(I realise that I have missed some contestants out. I haven’t forgotten about them. Well, not all of them…)

Truth is, this series has not grabbed me in the way that previous years have. It is certainly not a patch on last year’s series, which for me was the first one that had at least one contestant that I genuinely cared about.  None of this year’s crop of contestants stand out for me as much as Matt Cardle, Rebecca Ferguson, Aiden Grimshaw, One Direction, Mary Byrne et al did last year. From what I see when I look through X-Factor tagged posts on Tumblr, I’m not the only one who holds this view. Some people I know online stopped watching the programme because of how poor this year’s show is, others have switched to the US version instead. If there’s one thing that has really ruined the show for me is the number of ad breaks that ITV have slotted into the show. We all know that the channel relies on advertising revenue to fund its programming, but going to a break   practically every five minutes is annoying to even the most loyal viewer, and actually ruins people’s enjoyment of a show.  The same thing has been done to ITV’s other major shows, like Downton Abbey which was stretched out to an hour and fifteen minutes thanks to multiple ad breaks (ITV have since been reported to be cutting Downton’s running time to one hour next series, thus fewer ad breaks). The only good thing to come out of so many breaks, (other than the chance to go to the loo or put the kettle on), is the chance to see the yeo valley advert (by the way, has anyone else seen an ad for Yeo Valley at any other time of the year?!)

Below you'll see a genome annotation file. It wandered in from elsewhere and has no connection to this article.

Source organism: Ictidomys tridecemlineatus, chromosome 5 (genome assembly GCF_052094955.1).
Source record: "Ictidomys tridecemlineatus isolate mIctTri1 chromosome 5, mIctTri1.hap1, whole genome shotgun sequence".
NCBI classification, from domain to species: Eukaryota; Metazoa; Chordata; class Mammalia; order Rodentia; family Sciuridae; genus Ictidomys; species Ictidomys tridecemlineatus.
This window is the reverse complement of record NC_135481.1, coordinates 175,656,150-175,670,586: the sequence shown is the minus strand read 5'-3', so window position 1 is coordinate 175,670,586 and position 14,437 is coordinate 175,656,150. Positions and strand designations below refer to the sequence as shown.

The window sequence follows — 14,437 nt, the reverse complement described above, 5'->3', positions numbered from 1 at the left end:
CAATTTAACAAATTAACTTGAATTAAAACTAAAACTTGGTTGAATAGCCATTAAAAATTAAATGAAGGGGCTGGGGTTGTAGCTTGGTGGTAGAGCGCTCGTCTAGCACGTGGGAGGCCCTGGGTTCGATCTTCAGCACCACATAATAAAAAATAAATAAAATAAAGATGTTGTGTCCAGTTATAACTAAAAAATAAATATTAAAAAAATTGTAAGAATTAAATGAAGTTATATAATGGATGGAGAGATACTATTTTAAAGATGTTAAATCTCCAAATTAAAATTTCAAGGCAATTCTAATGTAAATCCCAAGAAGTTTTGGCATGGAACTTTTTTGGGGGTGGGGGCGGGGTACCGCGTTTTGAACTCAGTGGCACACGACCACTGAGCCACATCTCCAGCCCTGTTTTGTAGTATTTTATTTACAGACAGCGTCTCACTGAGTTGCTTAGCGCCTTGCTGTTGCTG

I will still tune into the final this weekend, even if it is only just to see Coldplay perform on it. Seriously though, I will be watching hoping that the series finishes on a high of some note, especially seeing as the final is being held at Wembley Arena (no pressure for anyone there, then).

In the meantime, I’m going to end this blog by posting a video of last year’s winner Matt Cardle, performing  All For Nothing from his debut album, Letters, which happens to be a pretty good album imho. And this is coming from someone who has never bought any music by an X Factor contestant or any artist that has links to Simon Cowell for that matter (I realise some may think me a bit hypocritical after reading parts of this, but meh).


Happy Easter.

Or happy “Stuff your face with egg shaped chocolate” day. I hope you are having a great day so far and are not yet regretting eating five Creme Eggs in one sitting (or ten Lindt bunnies if you don’t like Creme Eggs). I am nowhere near that stage yet, seeing as I only got given my eggs a few minutes ago and surprisingly haven’t touched them yet. Plus I am probably going to get a few more later as my sister and nephew are coming round. I just hope I don’t end up getting to the point where I can’t face any more chocolate until Christmas. Or you for that matter.

In other news, just how flipping brilliant was Doctor Who last night?! Incredibly flipping brilliant, even if it was a bit confusing in parts. I’m not going to say any more in case some people reading this haven’t seen it yet – and if you did miss it, get on iPlayer. You’re in for a treat, trust me.